And to do this with a curtain of what happened in Connecticut a couple weeks ago is is downright despicable. I think Senator Rockefeller forgot to mention that what happened was not caused by a kid, but by an adult. This was not caused by a kid who wanted to portray what he saw on a video game, but an adult who wanted to massacre kids. He said in his statement that "recent court decisions demonstrate that some people just don't get it." Senator Rockefeller doesn't get it. US gamers, as a whole, believe that certain games belong to a certain group of people. We scour at kids who are playing M rated games due to the fact that these kids don't have much parental discipline in their lives. Who's fault is that? The Senate? I believe it is the parents. Plus, I would like to see these vague court decisions he refers to. If you have read the link, not once did he provide any documentation for any violent video game court decisions on his statement, which leads me to believe that 1. they are very old, back when the ESRB was just getting started or 2. there is no court decisions and he is lying.
Last, he calls on his colleagues to pass this "important" piece of legislation quickly. I call on the gaming community in general to call their senators and tell them that we already have a system in place and we don't need any more to interfere with our games.
Writer's Note: This is for the TV execs who constantly cast us gamers in negative light. This is not to offend anyone and my sincere apologies to anyone that I may offend. Thanks for reading!
Dear TV execs and script writers,
Recently, I saw a program called Criminal Minds in that you depict two gamers that get overly obsessed with a violent video game. The gamers then try to mimic the violence in the real world. This is not what we as the gaming community are and are ashamed as we are cast in a negative light time and time again.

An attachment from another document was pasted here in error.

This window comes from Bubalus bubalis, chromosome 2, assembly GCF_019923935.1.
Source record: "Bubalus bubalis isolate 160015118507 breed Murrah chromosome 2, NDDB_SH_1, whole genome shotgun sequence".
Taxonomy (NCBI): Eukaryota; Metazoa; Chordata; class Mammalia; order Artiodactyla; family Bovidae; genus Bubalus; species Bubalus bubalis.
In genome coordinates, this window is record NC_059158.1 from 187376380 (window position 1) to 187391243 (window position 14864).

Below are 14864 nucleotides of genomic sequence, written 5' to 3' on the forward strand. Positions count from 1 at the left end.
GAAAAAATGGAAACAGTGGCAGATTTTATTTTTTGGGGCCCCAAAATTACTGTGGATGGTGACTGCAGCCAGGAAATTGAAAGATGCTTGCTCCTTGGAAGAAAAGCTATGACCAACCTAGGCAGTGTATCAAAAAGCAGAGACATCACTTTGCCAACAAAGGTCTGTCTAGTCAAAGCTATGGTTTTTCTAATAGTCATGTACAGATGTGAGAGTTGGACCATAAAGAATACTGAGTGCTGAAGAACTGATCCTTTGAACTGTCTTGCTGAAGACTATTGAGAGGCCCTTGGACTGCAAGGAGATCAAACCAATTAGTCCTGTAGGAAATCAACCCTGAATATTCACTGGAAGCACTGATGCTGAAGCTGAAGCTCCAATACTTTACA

Those small numbers of gamers who go out and try to emulate the gaming world already has something wrong with them to begin with. Did you check on their mental health? Nope. Instead, you ignore it and cast us all as murderers or, worse, soulless people who don’t have a life. I take offense to that because yes, I play violent video games, but you don’t see me go out with an assault rifle and killing people. That’s because most gamers are people. We people who take their violence in the digital world and not in real life. We know the boundaries that exist in that world and not to cross that boundary. There is a big difference in the real world and what you execs call “virtual reality”. What we do in the game we can’t do in real life. For example, we can’t jump over a skyscraper, nor ride a horse wielding a sword slaying a dragon, nor mow down other people with an AA-12 as we run around a closed off area of the world and run around like mad people.
Imagine that we did. Let’s pretend that the virtual world somehow did cross over to the real world. At one point, we would be back in the medieval times slaying mythical dragons on a quest to save a princess. Another one would be that we would be stopping a terrorist attack every minute of every day as we are constantly getting shot at and dying only to be re-spawning at a singular point in the globe and try to save the world again. Would that be the world you want to live in? Well, let’s flip the chart around, as you claim that the games are becoming more realistic. If the game of life were made into a video game, absolutely no one would play it. The main objective in the game would be to take out the trash or walk your dog, and perhaps go to an office job where you file useless papers away in cabinets. Sounds like fun, huh?
So why are you making fun of us? We are people. We are a lot of people. Last I checked, one game trumped your crappy TV program. Matter of fact, that same game managed to rake in more on one day than you can on one channel…for a year. The biggest convention in modern history was a gaming convention and it sold out within minutes. How is that TV award show doing? Aww…you have record low ratings. Too bad most people instead turned on their consoles and PC’s and had more fun.
So instead of writing us as murderers, pick up a controller or keyboard and play these violent video games. I promise you nothing will happen to you…in real life.
See you on the battlefield,
A fellow gamer.
Since I played a lot of shooters in my life, I want to present shooters that you may like or hate, but they brought something new to the table and wound up being fun in the process.
1. Resident Evil: Operation Raccoon City